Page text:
Oct. 8 Federal Update: Congress Avoids Shutdown for Now, Infrastructure Deal Delayed
Congress Averts Government Shutdown
Less than two weeks ago, Congress passed a continuing resolution (CR) that will keep the government funded through Dec. 3, with level funding. The bill also extended the Temporary Assistance for Needy Families (TANF) program and the temporary increase in the Special Supplemental Nutrition Program for Women, Infants, and Children (WIC). It also included a $6.3 billion special investment to help resettle Afghan refugees that were evacuated during the U.S. withdrawal as well as $29 billion in aid to communities who were impacted by Hurricane Ida.
COVID-19 Chafee Expanded Benefits Expired on Sept. 30
As the pandemic continues, young people with experience in foster care still face significant challenges in meeting basic needs and accessing funds and services. The Supporting Foster Youth & Families through the Pandemic Act (Division X of the Consolidated Appropriations Act, 2021) has brought critical aid to young people. However, because of delays in implementation, many young people are still awaiting relief. Despite these needs, many provisions of the law expired Sept. 30, 2021, cutting off services for young people.
Congressional Caucus on Foster Youth co-chairs Reps. Karen Bass (D-Calif.), Don Bacon (R-Neb.), Jim Langevin (D-R.I.), Brenda Lawrence (D-Mich.), and Markwayne Mullin (R-Okla.) have introduced a bipartisan bill, H.R. 5167, to extend emergency protections for youth. The bill would ensure that vital supports are continued by:
- Providing an additional $400 million in Chafee funds so that resources and supports remain available to young people
- Extending Chafee and Education and Training Voucher program flexibilities, including the extension of the age eligibility through age 26 (until turning age 27), until Sept. 30, 2022, so that young people in need can receive services
- Extending the moratorium on aging out of foster care and the requirement for re-entry into foster care until Sept. 30, 2022, so young people do not discharge to homelessness and instability
Below are some additional #ReUpChafee resources from the Transition Aged Youth Federal Coalition:
- One-pager about the importance of passing H.R. 5167
- Talking points about H.R. 5167
- Action alert to contact your members of Congress
Source: Child Welfare and Mental Health Coalition
HUD Announces Grants Awards to End Youth Homelessness
Marcia Fudge, secretary of Housing and Urban Development, announced that 13 local communities, including 11 rural communities, will receive $142 million from HUD’s Youth Homelessness Demonstration Program. These dollars will help local organizations deliver services, such as rapid rehousing, permanent housing, and transitional housing, to youth across the nation. As part of the application process, HUD partnered with individuals with lived experience to assess the approximately 100 applications, ensuring that grant recipients understood the concrete challenges facing young people in their care. The grants require that communities develop a comprehensive plan through a partnership of youth advisory boards, child welfare agencies, and community-based organizations. Moreover, awarded communities will conduct program evaluations to inform future work around ending youth homelessness.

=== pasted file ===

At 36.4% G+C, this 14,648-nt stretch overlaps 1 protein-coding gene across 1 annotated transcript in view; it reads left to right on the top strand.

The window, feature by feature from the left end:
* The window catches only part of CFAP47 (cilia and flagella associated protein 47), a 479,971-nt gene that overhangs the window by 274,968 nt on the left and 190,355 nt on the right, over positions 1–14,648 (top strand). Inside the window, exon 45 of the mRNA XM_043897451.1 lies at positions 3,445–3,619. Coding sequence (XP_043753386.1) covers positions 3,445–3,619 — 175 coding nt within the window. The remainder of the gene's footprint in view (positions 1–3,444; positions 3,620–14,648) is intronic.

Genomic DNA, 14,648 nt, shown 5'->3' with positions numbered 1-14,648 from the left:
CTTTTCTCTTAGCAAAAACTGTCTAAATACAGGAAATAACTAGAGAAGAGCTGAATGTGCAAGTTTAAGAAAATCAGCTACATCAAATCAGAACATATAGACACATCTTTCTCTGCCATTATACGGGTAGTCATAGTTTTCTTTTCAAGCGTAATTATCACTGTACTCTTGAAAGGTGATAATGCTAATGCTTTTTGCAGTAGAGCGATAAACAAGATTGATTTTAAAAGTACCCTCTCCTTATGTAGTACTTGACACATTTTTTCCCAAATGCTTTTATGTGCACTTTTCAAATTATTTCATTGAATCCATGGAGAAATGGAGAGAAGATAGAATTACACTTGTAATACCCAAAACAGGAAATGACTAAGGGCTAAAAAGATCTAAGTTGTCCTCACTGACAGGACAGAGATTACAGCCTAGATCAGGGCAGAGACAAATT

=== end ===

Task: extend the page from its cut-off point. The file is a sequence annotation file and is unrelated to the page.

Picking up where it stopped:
USDA Prepares for Restoration of SNAP Time Limits for Some Recipients
The U.S. Department of Agriculture, which oversees the Supplemental Nutrition Assistance Program (SNAP), sent a policy memo to state agencies in preparation for the end of the Public Health Emergency period. As part of the Family First Coronavirus Response Act passed at the beginning of the pandemic, work requirements for able-bodied adults without dependents (ABAWDs) were suspended. As the memo states, a month after the Public Health Emergency is lifted by the secretary of Health and Human Services, SNAP policy for adults aged 18-49, who do not have dependents and are not pregnant, will return to pre-COVID-19 conditions. This population will not be able to receive SNAP benefits for more than three months within a three-year period unless they meet work requirements. The memo also notes that states can request waivers of the time limit, which can be granted on a case-by-case basis depending on local unemployment and job availability rates.
Children’s Bureau Letter to Child Welfare Leaders on Housing
In preparation for the expiration of the eviction moratorium, Aysha Schomburg, associate commissioner of the Children’s Bureau, released a Dear Colleague Letter to child welfare leaders and prevention partners. The letter outlined key resources for community-based organizations and public agencies as they meet the challenge of evictions and housing insecurity. Schomburg cited the Emergency Rental Assistance Program, which helps landlords and renters with billions of dollars for qualifying households; 70,000 new Emergency Housing Vouchers, which can be given to families experiencing housing insecurity; and the Low-Income Home Energy Assistance Program, which helps with electric and gas bills. She also mentioned specific programs available through the Children’s Bureau that can be used to address housing needs, including the John H. Chafee Foster Care Program for Successful Transition to Adulthood, the MaryLee Allen Promoting Safe and Stable Families Program and the Community-Based Child Abuse Prevention Program. Schomburg urges local organizations to be proactive in connecting families to these resources, assist with documentation and eligibility determinations, attend eviction-related court hearings, and mediate with landlords.
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